Biological Clocks For Space Travel
Future Human Mars Missions To Carry Circadian Knowledge
February 10, 2003 --
George W. Bush recently set two goals for the nation’s
space program: humans will return to the moon by 2020, and land
on Mars by 2030.
human biology is not designed for space travel. The earth is,
in effect, a spaceship, with an atmosphere, gravity
and light cycles
that allow us to thrive. Space, however, is inhospitable. To
travel across vast distances of space, humans must bring along
of spaceship earth.
at the University of Virginia have begun looking for ways to
help the human body adapt to months,
space travel during a Mars
mission. Once astronauts leave Earth, there will be no day/night cycles.
And on the Martian surface, the days are slightly longer than
the 24-hour day on
Earth, which likely will skew the natural rhythms of the astronauts’ biological
the routine of day and night during space travel, astronauts
must create an artificial wake/sleep cycle to override their
clocks, which are set to Earth time cycles.
Menaker, U.Va. professor of biology, and colleagues, including
Gene Block, U.Va. vice
president and provost and professor of biology,
to explore ways to adapt circadian rhythms to space by manipulating the
timing of meals, hormone administration, exercise and light conditions.
learn may be used to adjust the environments and schedules of astronauts
their performance in space.
are part of a team that is trying to understand what is likely
to happen to circadian organization during prolonged space travel,” Menaker
want to know how to make the circadian system behave normally under
abnormal conditions. Even small variations in environmental conditions
can cause big problems
for biorhythms and for the important cognitive abilities that depend
must remain alert while performing complex activities under the
unusual physical and environmental
conditions of space. To perform
they need at
least six hours of sleep per day, even as their daily activity and
rest cycles are altered by both their mission requirements and the
day/night cycles on Earth.
astronauts reach Mars, about 64 to 105 million miles from Earth
(it varies, owing to the nature
of elliptical orbits), they will
have to “synchronize
to Mars time,” Menaker said – a day on Mars is nearly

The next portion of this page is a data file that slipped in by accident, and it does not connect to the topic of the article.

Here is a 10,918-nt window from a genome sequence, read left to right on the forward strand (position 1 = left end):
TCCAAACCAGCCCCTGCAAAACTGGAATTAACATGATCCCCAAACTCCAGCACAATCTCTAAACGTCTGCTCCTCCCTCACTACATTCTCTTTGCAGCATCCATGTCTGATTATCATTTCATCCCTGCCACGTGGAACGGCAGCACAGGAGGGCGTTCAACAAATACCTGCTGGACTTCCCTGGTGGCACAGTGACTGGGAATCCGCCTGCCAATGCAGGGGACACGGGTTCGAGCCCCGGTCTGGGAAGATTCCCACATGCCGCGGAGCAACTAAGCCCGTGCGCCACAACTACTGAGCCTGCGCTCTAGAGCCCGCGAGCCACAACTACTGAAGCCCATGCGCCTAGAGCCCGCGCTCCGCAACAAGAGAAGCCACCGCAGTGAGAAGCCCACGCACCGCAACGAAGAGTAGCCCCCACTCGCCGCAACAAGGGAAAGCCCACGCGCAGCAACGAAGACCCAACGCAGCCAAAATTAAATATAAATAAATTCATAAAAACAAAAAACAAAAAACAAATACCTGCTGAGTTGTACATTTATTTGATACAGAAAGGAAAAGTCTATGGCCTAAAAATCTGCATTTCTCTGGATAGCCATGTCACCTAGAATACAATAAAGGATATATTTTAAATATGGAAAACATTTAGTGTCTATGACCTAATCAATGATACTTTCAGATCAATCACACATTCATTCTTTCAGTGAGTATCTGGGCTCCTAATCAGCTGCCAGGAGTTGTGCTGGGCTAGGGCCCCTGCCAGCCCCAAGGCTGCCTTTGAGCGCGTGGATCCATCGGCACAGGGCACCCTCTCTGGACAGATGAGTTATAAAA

40 minutes longer than an Earth day.
light on Mars also is much redder than the light on Earth, which
may affect the astronauts’ biological
clocks. Menaker and colleagues are matching the intensity of
wavelength differences on their lab specimens to simulate the
Martian light conditions.
clocks are the body’s
internal timekeepers that regulate the functions and behaviors
of organs. In recent years, Menaker and his colleagues
have shown that a central timer in the brain sends signals
to other organs and tissues, regulating the body’s activity/rest
cycle. They have demonstrated that mammals have specialized
light sensing cells in the eyes that synchronize
the clock in the brain to day and night.
also have shown that organs such as the lung and liver contain
their own biological
clocks, which are regulated by
timer in the
a complex system, but these circadian rhythms help mammals
sleep and stay active, controlling energy levels, growth, moods
basic goal is understanding how the multiple oscillators in various
organs of which the circadian system is composed are organized and how this
organization is maintained,” Menaker said. “These
are basic biological questions. Once this is understood, countermeasures
can be designed to compensate for the
circadian disorganization produced by space travel, and
by ‘jet lag’ and
better understanding of biological timing will enable the development
and help astronauts
accidents due to
fatigue. Lack of sleep
affects a person’s level of alertness, eating cycles,
and can disrupt the metabolism. Sleeplessness also can
lead to declining cognitive abilities and
possibly a shortened lifespan. These are serious health
concerns for the average person and more so for astronauts
who must perform at their peak under stressful
Menaker’s space-related research is
sponsored by the National Biomedical Research Institute,
a NASA-affiliated consortium of 12 institutions working
prevent or solve health problems related to long-duration
space travel and prolonged exposure to microgravity.
The group’s purpose is to help ensure safe and
productive human space flight.
Fariss Samarrai, (434) 924-3778